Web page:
New Moon on Christmas Eve

    Mark Thompson Astronomy Mark Thompson Astronomy | 12:00 PM, Saturday, 24 December 2011

    Distance travelled ~ 919'776'000 km

     

    Ever wondered why the Moon seems to look different at varying times of the month and sometimes, like today, seems to have totally vanished?

    (SORRY SANTA NO FULL MOON TONIGHT...)

    santa at christmas eve

    (Image courtesy of Dry Icons - http://dryicons.com)

    These are questions that perplexed mankind for centuries but the answer is actually not all that complicated.


    what the moon looks now

    Image credit: US Naval Observatory/Astronomical Applications Department. What does the Moon look like now?

    The first thing to understand is that we see the Moon because it reflects sunlight; turn the Sun off and the Moon would to all intents disappear from view.

     

    While the Earth is spinning and orbiting around the Sun, the Moon is orbiting around the Earth, completing one orbit in 27.3 days. Its actually more accurate to say that the Moon AND Earth orbit a common centre of gravity called the barycentre which lies inside the Earth but not at its centre. Because the Moon orbits the Earth, and the Earth orbits the Sun its easy to see that the actual angle between the three objects varies throughout the lunar orbit and its this variation that leads to the 'appearance' of the phases of the Moon.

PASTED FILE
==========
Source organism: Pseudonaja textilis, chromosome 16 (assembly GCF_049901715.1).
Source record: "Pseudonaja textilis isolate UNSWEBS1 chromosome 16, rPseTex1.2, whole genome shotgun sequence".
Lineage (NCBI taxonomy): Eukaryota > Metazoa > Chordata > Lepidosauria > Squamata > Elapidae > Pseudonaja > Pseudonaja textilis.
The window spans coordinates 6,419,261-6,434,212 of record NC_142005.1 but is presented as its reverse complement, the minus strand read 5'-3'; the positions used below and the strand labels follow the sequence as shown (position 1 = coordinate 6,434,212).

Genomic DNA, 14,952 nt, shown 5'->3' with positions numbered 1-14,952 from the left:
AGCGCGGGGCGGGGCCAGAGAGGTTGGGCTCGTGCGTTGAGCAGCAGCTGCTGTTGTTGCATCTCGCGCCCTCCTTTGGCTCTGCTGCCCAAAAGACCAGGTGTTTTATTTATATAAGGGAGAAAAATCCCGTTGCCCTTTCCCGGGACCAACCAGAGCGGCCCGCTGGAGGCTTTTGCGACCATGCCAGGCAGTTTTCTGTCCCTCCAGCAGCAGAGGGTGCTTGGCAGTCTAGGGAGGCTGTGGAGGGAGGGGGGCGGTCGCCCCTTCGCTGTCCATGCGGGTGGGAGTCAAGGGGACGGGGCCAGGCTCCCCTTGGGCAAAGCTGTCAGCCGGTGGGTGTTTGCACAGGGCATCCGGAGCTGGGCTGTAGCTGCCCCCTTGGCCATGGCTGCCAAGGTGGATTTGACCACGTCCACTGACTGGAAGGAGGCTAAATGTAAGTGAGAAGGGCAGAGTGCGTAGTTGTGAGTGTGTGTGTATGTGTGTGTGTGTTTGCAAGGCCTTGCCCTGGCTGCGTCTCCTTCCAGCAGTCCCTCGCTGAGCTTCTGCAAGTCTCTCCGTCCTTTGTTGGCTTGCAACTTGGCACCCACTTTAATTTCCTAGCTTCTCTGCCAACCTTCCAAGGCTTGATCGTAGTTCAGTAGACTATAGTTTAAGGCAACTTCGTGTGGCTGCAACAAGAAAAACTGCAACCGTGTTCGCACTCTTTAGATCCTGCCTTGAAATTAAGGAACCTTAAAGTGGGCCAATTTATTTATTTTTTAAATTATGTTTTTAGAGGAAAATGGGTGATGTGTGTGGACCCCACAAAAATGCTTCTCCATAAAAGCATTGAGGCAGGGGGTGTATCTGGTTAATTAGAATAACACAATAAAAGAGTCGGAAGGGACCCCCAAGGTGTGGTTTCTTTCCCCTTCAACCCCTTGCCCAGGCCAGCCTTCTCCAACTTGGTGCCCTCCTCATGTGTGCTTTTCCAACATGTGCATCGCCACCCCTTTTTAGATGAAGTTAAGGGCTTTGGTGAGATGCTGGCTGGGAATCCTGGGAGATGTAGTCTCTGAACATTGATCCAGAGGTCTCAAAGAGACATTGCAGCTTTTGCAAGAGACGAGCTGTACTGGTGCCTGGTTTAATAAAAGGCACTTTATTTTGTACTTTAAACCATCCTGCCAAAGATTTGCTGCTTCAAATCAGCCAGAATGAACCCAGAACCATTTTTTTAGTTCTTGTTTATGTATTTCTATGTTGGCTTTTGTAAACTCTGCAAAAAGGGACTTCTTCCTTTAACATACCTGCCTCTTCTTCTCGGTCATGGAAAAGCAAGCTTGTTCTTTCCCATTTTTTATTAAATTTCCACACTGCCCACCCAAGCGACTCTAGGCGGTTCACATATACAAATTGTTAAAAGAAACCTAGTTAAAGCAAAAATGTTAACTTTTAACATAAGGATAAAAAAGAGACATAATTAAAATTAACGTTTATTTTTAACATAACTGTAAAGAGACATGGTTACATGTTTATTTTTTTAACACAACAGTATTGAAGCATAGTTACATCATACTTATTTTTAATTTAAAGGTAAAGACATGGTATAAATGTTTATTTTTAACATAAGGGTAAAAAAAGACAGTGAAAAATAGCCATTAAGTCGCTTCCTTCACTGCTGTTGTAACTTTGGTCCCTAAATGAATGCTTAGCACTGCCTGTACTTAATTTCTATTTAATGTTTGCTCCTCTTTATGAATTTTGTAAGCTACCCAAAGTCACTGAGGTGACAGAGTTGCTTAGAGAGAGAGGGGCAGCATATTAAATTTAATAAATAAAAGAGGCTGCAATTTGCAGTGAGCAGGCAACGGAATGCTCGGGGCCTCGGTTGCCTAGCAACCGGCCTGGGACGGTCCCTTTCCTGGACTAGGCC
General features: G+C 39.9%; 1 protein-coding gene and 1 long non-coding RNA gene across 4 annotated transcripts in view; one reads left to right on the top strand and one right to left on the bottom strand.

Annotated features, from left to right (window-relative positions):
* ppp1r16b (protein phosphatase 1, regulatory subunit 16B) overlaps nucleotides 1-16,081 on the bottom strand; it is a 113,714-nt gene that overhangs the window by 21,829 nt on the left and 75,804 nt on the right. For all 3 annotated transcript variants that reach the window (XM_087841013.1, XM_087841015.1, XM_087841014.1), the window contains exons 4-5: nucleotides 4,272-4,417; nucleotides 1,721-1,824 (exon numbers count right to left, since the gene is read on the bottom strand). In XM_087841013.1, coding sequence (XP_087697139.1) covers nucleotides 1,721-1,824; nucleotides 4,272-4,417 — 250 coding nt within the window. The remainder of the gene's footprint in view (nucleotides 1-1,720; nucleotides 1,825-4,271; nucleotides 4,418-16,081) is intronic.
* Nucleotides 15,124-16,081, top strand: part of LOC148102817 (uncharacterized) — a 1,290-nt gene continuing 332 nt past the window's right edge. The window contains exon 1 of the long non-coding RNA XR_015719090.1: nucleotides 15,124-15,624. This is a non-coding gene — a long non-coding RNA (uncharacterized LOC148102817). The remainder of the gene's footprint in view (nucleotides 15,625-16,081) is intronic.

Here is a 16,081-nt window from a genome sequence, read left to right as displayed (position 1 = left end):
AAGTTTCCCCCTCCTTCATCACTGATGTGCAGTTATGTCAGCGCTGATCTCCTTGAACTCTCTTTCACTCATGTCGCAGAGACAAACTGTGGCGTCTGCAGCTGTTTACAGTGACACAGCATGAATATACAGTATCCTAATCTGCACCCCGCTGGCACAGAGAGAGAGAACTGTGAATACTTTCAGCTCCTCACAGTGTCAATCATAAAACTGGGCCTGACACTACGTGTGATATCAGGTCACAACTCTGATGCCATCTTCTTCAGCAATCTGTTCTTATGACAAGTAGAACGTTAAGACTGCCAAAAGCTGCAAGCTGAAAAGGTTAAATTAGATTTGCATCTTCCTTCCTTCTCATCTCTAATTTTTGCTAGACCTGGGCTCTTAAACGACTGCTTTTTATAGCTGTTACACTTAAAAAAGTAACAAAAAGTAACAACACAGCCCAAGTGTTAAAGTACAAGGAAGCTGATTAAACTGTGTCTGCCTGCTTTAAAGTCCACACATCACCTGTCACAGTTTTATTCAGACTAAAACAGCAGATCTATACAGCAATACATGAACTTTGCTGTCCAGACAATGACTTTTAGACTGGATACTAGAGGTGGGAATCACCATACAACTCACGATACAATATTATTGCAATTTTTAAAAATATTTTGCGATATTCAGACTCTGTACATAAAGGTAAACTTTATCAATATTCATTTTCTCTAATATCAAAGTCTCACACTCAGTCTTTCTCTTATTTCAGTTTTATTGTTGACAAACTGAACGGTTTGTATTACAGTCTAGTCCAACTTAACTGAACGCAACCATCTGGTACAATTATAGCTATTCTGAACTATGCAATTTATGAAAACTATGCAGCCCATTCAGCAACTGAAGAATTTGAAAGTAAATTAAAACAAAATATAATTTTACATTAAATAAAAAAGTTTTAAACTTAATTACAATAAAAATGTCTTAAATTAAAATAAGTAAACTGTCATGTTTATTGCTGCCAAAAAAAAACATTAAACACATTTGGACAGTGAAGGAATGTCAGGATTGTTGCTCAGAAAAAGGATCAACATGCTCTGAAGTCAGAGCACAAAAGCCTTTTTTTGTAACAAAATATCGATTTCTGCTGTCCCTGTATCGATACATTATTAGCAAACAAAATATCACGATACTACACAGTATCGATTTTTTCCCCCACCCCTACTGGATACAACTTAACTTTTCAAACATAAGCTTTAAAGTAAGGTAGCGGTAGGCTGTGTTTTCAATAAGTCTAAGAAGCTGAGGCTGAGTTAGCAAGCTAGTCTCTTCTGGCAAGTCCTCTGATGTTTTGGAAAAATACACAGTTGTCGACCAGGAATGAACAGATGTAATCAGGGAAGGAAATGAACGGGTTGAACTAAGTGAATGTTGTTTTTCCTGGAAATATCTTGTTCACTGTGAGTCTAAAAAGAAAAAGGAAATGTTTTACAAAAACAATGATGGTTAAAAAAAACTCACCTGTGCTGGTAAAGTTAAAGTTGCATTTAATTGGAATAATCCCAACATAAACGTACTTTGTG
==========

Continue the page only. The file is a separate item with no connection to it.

At the start of this blog, I stated that we see the Moon because it reflects sunlight. If the Moon lies opposite the Sun in the sky then we see the fully illuminated portion of the Moon and see a full Moon. If on the other hand, the Moon is between us and the Sun then we see the non-illuminated portion and see a new Moon. Then at various points between we see a varying amount of dark and light portions as the phases change from full to new and back again. Today the Moon is at its new phase which means its in line with the Sun and can't easily be seen without sophisticated equipment.

    You might expect that during either a full or new Moon, we should experience a lunar or solar eclipse every month (the Moon blocks sunlight reaching Earth during a solar eclipse and the Earth blocks sunlight reaching the Moon during lunar eclipses) but it turns out that the orbit of the Moon is tilted by about 5 degrees to the orbit of the Earth around the Sun. On most occasions at full or new Moon, the Moon is either just above or just below the Sun or shadow cast by the Earth, making eclipses a little more rare.

    Interestingly if you measure the time it takes from one full Moon to the next it takes 29.5 days instead of 27.3! This strange effect is seen because the Earth is independently orbiting the Sun and the Moon has to travel a little further to get back to exactly the same angle as the previous full Moon.

    Photo of the day: September's Northern lights